Bloomberg: The gun lobby writes the laws that made the Trayvon Martin killing possible
Asked about the shooting death of Trayvon Martin, Mayor Michael Bloomberg said, "The gun lobby is writing our nation's gun laws."
"It's a disgrace," said Bloomberg, during the question-and-answer session of a press conference today about the expansion of Steiner Studios in the Brooklyn Navy Yard. "They write 'em in Washington. They write 'em in the state capitals. And the result is that our children are being killed, our police officers are being killed, you and I and our families are in danger."
The mayor's decision to frame the issue in the context of a larger fight for gun-control measures contrasted somewhat with reaction from Senator Chuck Schumer, who was once the national face of gun control in Congress, but who focused his comments on the Martin shooting more narrowly on the so-called "stand your ground" law in Florida, where the incident took place.
The mayor said, "The 'stand the ground,' as they're called, laws are opposed by law enforcement and opposed by prosecutors. And there's another issue, which I didn't read very much about. The shooter, this guy Zimmerman, how could he have had a permit to carry a concealed weapon, a loaded gun in the first place? Because long before he shot Trayvon Martin, he was arrested for attacking a police officer and was the subject of a court order to prevent domestic violence.
"But unfortunately, in Florida, the gun laws are very lax. And unfortunate, law-enforcement officials have never been able to revoke this guy's license to carry a loaded gun in public."
The mayor is the co-chair of an organization called Mayors Against Illegal Guns that advocates for stronger gun control, and just last week, his senior firearms counsel advertised for out-of-work attorneys to help conduct research on gun-control doctrine.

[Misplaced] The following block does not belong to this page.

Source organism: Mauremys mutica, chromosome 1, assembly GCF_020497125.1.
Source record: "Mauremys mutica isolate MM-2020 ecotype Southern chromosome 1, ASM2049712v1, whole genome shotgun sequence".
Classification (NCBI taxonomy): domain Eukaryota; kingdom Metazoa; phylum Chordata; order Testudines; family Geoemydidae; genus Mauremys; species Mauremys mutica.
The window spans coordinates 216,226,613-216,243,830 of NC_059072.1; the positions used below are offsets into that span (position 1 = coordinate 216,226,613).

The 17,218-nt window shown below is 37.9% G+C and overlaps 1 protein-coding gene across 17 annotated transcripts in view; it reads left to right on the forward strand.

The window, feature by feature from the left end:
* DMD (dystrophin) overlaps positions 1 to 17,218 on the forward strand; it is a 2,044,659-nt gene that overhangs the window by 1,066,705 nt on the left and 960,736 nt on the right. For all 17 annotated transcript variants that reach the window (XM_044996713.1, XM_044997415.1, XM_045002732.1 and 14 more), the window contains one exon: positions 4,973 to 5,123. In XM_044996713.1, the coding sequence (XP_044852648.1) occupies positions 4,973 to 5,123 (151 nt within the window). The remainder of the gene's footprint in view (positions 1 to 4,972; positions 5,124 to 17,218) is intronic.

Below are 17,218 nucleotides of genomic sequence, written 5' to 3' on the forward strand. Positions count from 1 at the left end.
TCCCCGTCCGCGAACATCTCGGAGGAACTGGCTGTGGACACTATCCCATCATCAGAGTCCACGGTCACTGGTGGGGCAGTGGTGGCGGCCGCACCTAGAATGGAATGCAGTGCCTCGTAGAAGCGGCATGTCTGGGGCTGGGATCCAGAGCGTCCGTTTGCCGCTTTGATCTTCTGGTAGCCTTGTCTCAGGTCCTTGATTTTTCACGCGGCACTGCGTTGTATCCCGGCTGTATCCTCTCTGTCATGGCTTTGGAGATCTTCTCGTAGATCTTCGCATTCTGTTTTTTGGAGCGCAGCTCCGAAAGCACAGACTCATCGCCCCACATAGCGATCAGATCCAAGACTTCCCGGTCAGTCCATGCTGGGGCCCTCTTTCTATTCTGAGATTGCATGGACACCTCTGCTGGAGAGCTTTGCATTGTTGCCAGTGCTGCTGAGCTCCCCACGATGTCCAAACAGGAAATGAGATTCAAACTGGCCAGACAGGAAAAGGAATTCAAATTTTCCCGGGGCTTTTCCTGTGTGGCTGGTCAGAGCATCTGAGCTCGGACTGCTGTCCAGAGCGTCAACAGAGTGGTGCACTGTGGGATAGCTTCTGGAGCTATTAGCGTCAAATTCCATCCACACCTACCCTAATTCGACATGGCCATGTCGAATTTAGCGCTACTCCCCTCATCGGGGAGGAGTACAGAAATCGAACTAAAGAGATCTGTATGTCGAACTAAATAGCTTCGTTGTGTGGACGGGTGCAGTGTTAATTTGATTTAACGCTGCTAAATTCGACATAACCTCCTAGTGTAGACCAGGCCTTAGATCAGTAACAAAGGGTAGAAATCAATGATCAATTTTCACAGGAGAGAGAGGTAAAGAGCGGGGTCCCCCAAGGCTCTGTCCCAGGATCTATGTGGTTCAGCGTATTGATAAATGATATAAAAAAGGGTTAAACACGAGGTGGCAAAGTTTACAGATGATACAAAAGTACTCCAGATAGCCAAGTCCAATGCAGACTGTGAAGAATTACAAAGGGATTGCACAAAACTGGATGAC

The mayor also brought up a law introduced a couple of days after the Martin shooting that would require states to recognize concealed weapon permits from other states.
"I mean this is just the craziest thing," said the mayor.
"We have this bipartisan coalition of something like 650 mayors across the country," he said. "We are leading the fight against this bill, or trying to. It's a terrible reminder of the dangers that we all face. And as a matter of fact, we're looking for lawyers who want to volunteer their time and help us in the fight."
The mayor had earlier in the question-and-answer session spoken with some admiration about Singapore's harsh drug laws, where drug dealers face execution. The mayor said he doesn't espouse that sort of thing for the United States, "But the intent to protect their people is something that we should have, and given the number of Americans that die from drug use, or from tobacco use, or from illegal handguns, we should really look in the mirror and say, 'We're not doing a good job with protecting Americans.'
"And I don't suggest we adopt their ways of doing it, but the focus that they do have on protecting the people is something that we should think long and hard about."